For my 25th Bassist Spotlight, I had to interview the man that allowed me to do these in the first place. Carlos Ramirez has been fantastic to work with, and I’m forever grateful for him allowing me this format to talk about some of my favorite bass players. Carlos, himself, is also a bad ass on everyone’s favorite instrument and I had to include him in the spotlight.
I hope you all enjoy hearing about Carlos‘s interpretation of the bass guitar, and be sure to send him an email or donate money to the site. The amount of work and love he puts in to No Echo is so important for music, now more than ever.
Introduce yourself to everyone.
Hello, friends! My name is Carlos Ramirez, co-founder of NoEcho.net, which makes editing this piece a bit surreal, but here we are. I was born in 1975 in the Jackson Heights neighborhood of Queens, New York to a mother from Ecuador and a father from Colombia. My father drove a yellow cab and eventually opened a Colombian restaurant. So, my brother and I were definitely latchkey kids. We were a blue collar family, through and through.
I grew up in Queens and lived there till 2006, when I moved to Los Angeles with my future wife, Jenny. Since then, we've had two kids, bought a house, and have settled down for the long haul here in the Sherman Oaks section of Los Angeles.
How did you get into playing the bass guitar?
I wish I could tell you that my reasons for picking up the bass guitar were romantic, like I wanted to study the greats like Harris, Hook, and Squire, but the truth is I wanted to be in a band, and the two other friends I knew who were starting one needed a bassist. I grew up with Carlos Dengler, who later when on to become very successful playing bass in Interpol.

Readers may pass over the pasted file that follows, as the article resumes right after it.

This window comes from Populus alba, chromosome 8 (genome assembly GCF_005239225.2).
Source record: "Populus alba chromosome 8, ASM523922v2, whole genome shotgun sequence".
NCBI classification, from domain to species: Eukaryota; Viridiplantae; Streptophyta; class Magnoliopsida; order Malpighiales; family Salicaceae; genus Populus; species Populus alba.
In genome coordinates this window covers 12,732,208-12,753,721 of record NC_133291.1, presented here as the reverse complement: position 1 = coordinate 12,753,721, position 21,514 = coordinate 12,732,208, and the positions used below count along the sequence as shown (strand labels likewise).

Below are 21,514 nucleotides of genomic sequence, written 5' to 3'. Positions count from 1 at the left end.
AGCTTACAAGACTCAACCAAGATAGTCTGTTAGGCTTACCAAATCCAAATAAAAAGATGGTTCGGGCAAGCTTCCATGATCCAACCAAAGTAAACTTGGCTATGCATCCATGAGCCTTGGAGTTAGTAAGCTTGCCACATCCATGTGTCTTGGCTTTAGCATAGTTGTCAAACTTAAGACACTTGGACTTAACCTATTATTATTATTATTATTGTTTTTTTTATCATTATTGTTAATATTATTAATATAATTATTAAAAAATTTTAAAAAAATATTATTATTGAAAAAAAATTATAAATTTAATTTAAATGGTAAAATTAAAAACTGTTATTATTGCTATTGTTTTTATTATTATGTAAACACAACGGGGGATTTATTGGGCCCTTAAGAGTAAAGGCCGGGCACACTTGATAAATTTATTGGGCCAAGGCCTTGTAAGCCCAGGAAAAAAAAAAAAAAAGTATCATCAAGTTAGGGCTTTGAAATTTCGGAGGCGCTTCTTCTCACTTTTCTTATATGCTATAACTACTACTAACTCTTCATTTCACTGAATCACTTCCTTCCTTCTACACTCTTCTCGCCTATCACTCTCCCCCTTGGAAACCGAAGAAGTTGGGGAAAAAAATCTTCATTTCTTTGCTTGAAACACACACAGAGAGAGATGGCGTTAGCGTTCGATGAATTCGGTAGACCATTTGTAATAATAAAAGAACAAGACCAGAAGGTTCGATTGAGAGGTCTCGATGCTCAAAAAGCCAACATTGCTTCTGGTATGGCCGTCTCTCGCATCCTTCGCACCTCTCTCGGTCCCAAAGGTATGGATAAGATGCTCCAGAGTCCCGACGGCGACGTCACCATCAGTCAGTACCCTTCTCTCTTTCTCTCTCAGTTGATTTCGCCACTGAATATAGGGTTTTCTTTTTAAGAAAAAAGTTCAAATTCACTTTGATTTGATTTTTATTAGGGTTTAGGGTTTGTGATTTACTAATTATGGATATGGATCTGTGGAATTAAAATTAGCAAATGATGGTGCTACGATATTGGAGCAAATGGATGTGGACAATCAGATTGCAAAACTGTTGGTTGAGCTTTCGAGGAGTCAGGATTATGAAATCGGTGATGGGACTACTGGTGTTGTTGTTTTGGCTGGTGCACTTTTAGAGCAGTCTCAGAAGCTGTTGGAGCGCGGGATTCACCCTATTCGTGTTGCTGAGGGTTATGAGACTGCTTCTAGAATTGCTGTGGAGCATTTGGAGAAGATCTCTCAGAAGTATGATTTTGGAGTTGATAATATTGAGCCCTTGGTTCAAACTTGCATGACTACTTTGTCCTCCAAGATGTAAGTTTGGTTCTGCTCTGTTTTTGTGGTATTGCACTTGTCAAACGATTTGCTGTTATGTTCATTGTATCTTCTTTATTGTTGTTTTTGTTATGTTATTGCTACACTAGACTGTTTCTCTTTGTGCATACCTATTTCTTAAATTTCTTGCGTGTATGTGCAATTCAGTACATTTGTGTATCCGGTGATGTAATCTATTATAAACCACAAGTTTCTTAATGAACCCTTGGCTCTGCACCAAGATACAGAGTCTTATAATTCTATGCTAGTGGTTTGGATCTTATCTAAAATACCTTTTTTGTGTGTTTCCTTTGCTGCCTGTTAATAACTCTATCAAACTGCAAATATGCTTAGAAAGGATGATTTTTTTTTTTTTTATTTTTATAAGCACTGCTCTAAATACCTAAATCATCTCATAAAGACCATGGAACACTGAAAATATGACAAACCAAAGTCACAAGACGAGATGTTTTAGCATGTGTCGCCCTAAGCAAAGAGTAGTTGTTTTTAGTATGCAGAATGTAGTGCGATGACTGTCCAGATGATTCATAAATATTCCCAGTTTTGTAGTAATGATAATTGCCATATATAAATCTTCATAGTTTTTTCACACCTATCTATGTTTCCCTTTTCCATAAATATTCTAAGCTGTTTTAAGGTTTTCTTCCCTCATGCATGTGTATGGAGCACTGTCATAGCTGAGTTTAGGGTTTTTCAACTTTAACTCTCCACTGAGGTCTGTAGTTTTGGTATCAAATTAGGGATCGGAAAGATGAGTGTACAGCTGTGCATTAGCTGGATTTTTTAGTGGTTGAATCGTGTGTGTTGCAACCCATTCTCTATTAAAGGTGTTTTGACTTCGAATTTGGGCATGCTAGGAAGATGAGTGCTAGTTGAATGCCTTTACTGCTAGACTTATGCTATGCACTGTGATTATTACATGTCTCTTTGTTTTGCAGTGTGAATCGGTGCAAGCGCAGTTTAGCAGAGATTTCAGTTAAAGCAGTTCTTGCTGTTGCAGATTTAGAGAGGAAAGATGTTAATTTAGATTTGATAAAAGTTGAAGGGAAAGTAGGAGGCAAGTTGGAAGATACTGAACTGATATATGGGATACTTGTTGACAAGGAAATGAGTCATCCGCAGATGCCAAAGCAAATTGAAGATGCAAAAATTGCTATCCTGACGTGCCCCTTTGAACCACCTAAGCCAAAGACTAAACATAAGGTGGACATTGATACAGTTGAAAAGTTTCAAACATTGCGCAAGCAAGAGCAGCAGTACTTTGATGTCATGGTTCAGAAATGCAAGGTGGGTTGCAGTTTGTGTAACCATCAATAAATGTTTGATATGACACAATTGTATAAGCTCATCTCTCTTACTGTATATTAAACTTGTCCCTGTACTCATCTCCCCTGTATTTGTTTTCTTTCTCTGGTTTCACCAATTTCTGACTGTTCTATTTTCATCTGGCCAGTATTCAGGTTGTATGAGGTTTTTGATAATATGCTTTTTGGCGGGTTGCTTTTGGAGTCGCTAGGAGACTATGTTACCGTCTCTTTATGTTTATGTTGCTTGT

In the photo I've included below, you can see us, along with our friend, Rob Savage, in the beginning of 1990. That's the first "band" I ever played in: Social Plague. It was more of a joke/fun kind of thing we would record demos for in Dengler's bedroom in Elmhurst.
When we decided to truly try and get a proper band going, I bought a bass and we became Techracy, created in the spirit of Bay Area thrash. We were awful, but it was exhilarating as all hell. I remember I wrote a song called "The Great Hypnosis," trying to get on some The New Order-era Testament kick [laughs].
Even at the age of 15-16, Dengler was a talented guitarist, so I learned a lot from him. Many years later, when he started playing bass in Interpol, I wasn't surprised by how great he was at it.
Did your family support your music when you were younger?
Hell no. To this day, my mom will make comments about my obsession with music and how she doesn't get it. My parents always looked at my love for music as a huge distraction away from school. While they weren't supportive of my musical pursuits as a player, they also never got in the way of it. I did what I wanted.
I spent countless hours in garages and basements during my teen years playing music, not to mention all of the hours writing to penpals, trading tapes, writing a zine, and all that other stuff that came with being an underground music nerd in that era.
Is there a typical way you write your bass parts? Do you come up with your parts on the spot or take the songs home with you?
When I first started playing, there was a lot of following what the guitarist was doing. When I started getting better and actually thought about what I was doing, I got very into melodic bassists like Paul McCartney, Graham Maby (Joe Jackson's band), and Bruce Thomas (of Elvis Costello and the Attractions).
I played in a band called Lakota in the early to mid-'00s, and that was coming from the sonic standpoint of groups like Sugar and Farside. In Lakota, I got the chance to explore the melodic side of my bass playing, so it was a period where I got much better at the instrument. I also wrote a lot for that band, and that also pushed my playing since I had to learn how to write with an actual singer in mind, not someone screaming/growling.
I know you are originally from Queens, New York. Was there a Queens player that inspired you?
When it came to my time playing in hardcore and thrash-styled bands, Danny Lilker (Nuclear Assault, Stormtroopers of Death, Brutal Truth) was definitely someone I looked up to. His tone was always crushing. Craig Setari (Straight Ahead, Agnostic Front, Sick of It All) is another Queens guy I have always admired when it comes to style and tone in the heavier side of the musical spectrum.